Given that we can agree on the primary question without getting into your arguments about the reasons for liberating Iraq, I suppose it really doesn’t matter that you, again, fail to address --or even mention-- the primary reason that our military is there. :wink:

“Overwhelming force” as defined through Powell’s Weinbergian lens appears to have interrelated components. It would appear that the failure to have adequately addressed those components could be what has led to the current mess. People might be able to argue that the failure to adhere to one component might not be fatal for a war effort, but a failure on all grounds seems to be a prime foundational error.

Fair point Hobbes, but remember that one of the exact reasons that we did not use overwhelming force was to keep a light footprint and to prevent the Iraqis from becoming dependent on us as say have the Bosnians, Kosovars, etc. There are points for arguing many different ways but there were valid reasons for using the smaller forces.

NEWSFLASH to MFGR (God, I love these expressions!)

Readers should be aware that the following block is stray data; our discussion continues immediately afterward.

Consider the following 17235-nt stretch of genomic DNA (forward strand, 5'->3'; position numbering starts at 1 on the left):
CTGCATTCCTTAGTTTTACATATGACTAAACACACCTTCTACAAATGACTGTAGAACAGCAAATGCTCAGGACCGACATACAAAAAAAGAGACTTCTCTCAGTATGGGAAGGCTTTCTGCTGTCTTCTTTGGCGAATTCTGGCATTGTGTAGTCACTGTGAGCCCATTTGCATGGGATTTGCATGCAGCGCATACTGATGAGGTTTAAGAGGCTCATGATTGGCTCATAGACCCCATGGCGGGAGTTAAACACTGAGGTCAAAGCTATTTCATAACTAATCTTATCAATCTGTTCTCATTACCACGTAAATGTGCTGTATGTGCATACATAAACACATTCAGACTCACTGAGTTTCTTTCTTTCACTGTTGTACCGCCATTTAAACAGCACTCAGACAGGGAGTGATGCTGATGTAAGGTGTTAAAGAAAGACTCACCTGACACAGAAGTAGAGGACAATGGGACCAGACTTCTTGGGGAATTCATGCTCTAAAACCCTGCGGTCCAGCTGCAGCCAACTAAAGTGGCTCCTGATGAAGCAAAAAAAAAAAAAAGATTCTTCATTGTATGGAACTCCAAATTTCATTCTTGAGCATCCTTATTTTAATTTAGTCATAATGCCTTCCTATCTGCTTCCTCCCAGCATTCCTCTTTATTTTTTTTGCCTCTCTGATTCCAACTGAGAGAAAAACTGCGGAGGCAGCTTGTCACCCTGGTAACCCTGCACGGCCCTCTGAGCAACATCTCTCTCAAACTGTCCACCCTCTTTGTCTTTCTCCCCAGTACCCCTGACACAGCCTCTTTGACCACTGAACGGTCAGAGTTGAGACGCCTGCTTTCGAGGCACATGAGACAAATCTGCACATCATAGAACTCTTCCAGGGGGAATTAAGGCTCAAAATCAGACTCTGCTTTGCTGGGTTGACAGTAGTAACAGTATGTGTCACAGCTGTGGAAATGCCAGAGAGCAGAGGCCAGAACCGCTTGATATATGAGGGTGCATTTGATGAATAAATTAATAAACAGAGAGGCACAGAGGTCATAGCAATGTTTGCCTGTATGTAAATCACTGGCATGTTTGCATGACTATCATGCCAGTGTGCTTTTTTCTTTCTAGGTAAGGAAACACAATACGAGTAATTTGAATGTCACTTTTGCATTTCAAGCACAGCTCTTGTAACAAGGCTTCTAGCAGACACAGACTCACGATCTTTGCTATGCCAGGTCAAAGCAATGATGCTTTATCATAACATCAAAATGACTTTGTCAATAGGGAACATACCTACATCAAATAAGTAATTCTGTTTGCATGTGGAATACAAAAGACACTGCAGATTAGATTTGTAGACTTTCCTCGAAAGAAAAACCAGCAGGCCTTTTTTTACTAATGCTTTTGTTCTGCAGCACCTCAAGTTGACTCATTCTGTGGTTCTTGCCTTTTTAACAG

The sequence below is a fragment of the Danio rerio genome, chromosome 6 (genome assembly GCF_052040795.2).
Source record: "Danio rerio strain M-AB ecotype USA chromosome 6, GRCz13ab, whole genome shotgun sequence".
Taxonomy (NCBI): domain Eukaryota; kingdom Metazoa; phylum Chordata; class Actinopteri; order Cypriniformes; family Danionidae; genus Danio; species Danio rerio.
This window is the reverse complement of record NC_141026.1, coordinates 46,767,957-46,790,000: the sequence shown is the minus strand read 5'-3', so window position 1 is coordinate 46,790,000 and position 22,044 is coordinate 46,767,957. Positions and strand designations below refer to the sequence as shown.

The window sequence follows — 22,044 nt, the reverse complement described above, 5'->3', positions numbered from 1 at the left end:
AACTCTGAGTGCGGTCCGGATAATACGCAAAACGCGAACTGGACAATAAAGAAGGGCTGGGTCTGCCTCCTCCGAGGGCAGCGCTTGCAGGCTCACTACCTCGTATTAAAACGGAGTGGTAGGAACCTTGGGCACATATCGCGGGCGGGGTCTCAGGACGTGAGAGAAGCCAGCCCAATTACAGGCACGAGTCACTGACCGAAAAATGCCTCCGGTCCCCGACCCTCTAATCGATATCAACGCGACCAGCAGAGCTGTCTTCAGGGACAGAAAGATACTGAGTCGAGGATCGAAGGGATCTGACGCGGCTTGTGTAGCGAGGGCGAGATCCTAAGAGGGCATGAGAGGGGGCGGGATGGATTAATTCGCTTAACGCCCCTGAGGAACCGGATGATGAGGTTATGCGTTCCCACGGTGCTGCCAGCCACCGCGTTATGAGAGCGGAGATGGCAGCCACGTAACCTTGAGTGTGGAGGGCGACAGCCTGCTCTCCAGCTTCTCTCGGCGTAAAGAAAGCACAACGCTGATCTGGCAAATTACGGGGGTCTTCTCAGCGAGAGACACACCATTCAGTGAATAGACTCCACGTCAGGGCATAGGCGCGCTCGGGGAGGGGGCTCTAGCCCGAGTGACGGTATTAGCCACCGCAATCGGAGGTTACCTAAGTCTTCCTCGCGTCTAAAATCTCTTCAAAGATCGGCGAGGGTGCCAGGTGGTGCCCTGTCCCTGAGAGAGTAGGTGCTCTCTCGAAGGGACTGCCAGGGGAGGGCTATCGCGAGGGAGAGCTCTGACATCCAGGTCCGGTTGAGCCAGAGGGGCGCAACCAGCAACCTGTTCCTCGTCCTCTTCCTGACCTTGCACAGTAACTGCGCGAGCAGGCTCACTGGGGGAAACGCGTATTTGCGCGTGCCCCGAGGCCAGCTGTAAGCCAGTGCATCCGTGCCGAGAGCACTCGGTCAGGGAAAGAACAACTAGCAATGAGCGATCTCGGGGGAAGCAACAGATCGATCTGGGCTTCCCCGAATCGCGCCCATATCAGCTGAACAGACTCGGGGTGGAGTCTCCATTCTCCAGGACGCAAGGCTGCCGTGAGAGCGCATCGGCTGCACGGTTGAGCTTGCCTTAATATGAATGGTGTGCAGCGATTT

The Powell Doctrine is not the only doctrine to have any validity. There are other options you know.

Yes, absolutely. It would clearly be irresponsible for politicians or military planners to take any set checklist/formula articulated at some point in the past and robotically apply it to a given current or future conflict. Any responsible analysis will, of course, consider the characteristics of each conflict/situation, and ask what is appropriate in that particular case.

What I think a lot of people had appreciated is that the Powell Doctine had a nice “no-duh”/common-sense ring to it. It was something that educated people (in and out of the military) rightfully trumpeted as being something that resonated with them in a genuine way.

Of course, to the extent that those “other” schools of thought involve lying to the American people, distancing America from its allies, and an enunciation of invasion goals that changes on a seemingly quarterly basis, perhaps it’s worth revisiting the work of a man so quickly marginalized by the administration he served. “Mission Accomplished”? I don’t think so. “Other” schools of thought probably include responding to 9-11 by launching a war against Mexico and holding monster-car show, but that does not mean that they are appropriate for the greater interests of the American people.